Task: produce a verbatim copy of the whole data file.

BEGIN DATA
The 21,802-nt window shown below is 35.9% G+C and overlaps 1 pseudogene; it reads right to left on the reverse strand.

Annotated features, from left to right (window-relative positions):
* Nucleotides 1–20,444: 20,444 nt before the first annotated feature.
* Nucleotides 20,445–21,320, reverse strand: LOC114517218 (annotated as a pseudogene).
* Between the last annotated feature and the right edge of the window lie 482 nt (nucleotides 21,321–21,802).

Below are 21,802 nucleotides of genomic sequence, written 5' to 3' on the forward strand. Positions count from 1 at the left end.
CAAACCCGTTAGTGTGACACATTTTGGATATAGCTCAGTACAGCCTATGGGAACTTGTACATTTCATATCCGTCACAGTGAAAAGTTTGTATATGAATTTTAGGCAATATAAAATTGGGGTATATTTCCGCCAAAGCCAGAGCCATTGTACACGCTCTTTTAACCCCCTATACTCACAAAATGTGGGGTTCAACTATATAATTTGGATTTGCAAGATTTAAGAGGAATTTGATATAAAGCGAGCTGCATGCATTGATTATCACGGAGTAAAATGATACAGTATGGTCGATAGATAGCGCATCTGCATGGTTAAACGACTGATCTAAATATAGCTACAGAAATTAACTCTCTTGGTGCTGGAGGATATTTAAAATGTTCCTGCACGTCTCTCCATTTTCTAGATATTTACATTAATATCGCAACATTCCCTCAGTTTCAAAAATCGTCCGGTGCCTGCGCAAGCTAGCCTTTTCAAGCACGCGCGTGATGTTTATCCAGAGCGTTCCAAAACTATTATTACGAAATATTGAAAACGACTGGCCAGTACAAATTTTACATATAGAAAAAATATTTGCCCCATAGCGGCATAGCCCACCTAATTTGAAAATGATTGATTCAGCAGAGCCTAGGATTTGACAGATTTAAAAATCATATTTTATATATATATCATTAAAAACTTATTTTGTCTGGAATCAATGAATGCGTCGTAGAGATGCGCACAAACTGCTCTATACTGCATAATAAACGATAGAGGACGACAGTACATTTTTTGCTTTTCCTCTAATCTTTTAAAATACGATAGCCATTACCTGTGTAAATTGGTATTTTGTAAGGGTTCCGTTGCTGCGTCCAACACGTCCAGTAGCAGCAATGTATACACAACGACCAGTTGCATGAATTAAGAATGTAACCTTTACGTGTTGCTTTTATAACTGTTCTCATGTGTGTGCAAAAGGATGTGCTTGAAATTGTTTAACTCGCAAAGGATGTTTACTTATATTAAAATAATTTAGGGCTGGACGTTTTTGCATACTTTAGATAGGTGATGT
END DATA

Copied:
The 21,802-nt window shown below is 35.9% G+C and overlaps 1 pseudogene; it reads right to left on the reverse strand.

Annotated features, from left to right (window-relative positions):
* Nucleotides 1–20,444: 20,444 nt before the first annotated feature.
* Nucleotides 20,445–21,320, reverse strand: LOC114517218 (annotated as a pseudogene).
* Between the last annotated feature and the right edge of the window lie 482 nt (nucleotides 21,321–21,802).

Below are 21,802 nucleotides of genomic sequence, written 5' to 3' on the forward strand. Positions count from 1 at the left end.
CAAACCCGTTAGTGTGACACATTTTGGATATAGCTCAGTACAGCCTATGGGAACTTGTACATTTCATATCCGTCACAGTGAAAAGTTTGTATATGAATTTTAGGCAATATAAAATTGGGGTATATTTCCGCCAAAGCCAGAGCCATTGTACACGCTCTTTTAACCCCCTATACTCACAAAATGTGGGGTTCAACTATATAATTTGGATTTGCAAGATTTAAGAGGAATTTGATATAAAGCGAGCTGCATGCATTGATTATCACGGAGTAAAATGATACAGTATGGTCGATAGATAGCGCATCTGCATGGTTAAACGACTGATCTAAATATAGCTACAGAAATTAACTCTCTTGGTGCTGGAGGATATTTAAAATGTTCCTGCACGTCTCTCCATTTTCTAGATATTTACATTAATATCGCAACATTCCCTCAGTTTCAAAAATCGTCCGGTGCCTGCGCAAGCTAGCCTTTTCAAGCACGCGCGTGATGTTTATCCAGAGCGTTCCAAAACTATTATTACGAAATATTGAAAACGACTGGCCAGTACAAATTTTACATATAGAAAAAATATTTGCCCCATAGCGGCATAGCCCACCTAATTTGAAAATGATTGATTCAGCAGAGCCTAGGATTTGACAGATTTAAAAATCATATTTTATATATATATCATTAAAAACTTATTTTGTCTGGAATCAATGAATGCGTCGTAGAGATGCGCACAAACTGCTCTATACTGCATAATAAACGATAGAGGACGACAGTACATTTTTTGCTTTTCCTCTAATCTTTTAAAATACGATAGCCATTACCTGTGTAAATTGGTATTTTGTAAGGGTTCCGTTGCTGCGTCCAACACGTCCAGTAGCAGCAATGTATACACAACGACCAGTTGCATGAATTAAGAATGTAACCTTTACGTGTTGCTTTTATAACTGTTCTCATGTGTGTGCAAAAGGATGTGCTTGAAATTGTTTAACTCGCAAAGGATGTTTACTTATATTAAAATAATTTAGGGCTGGACGTTTTTGCATACTTTAGATAGGTGATGT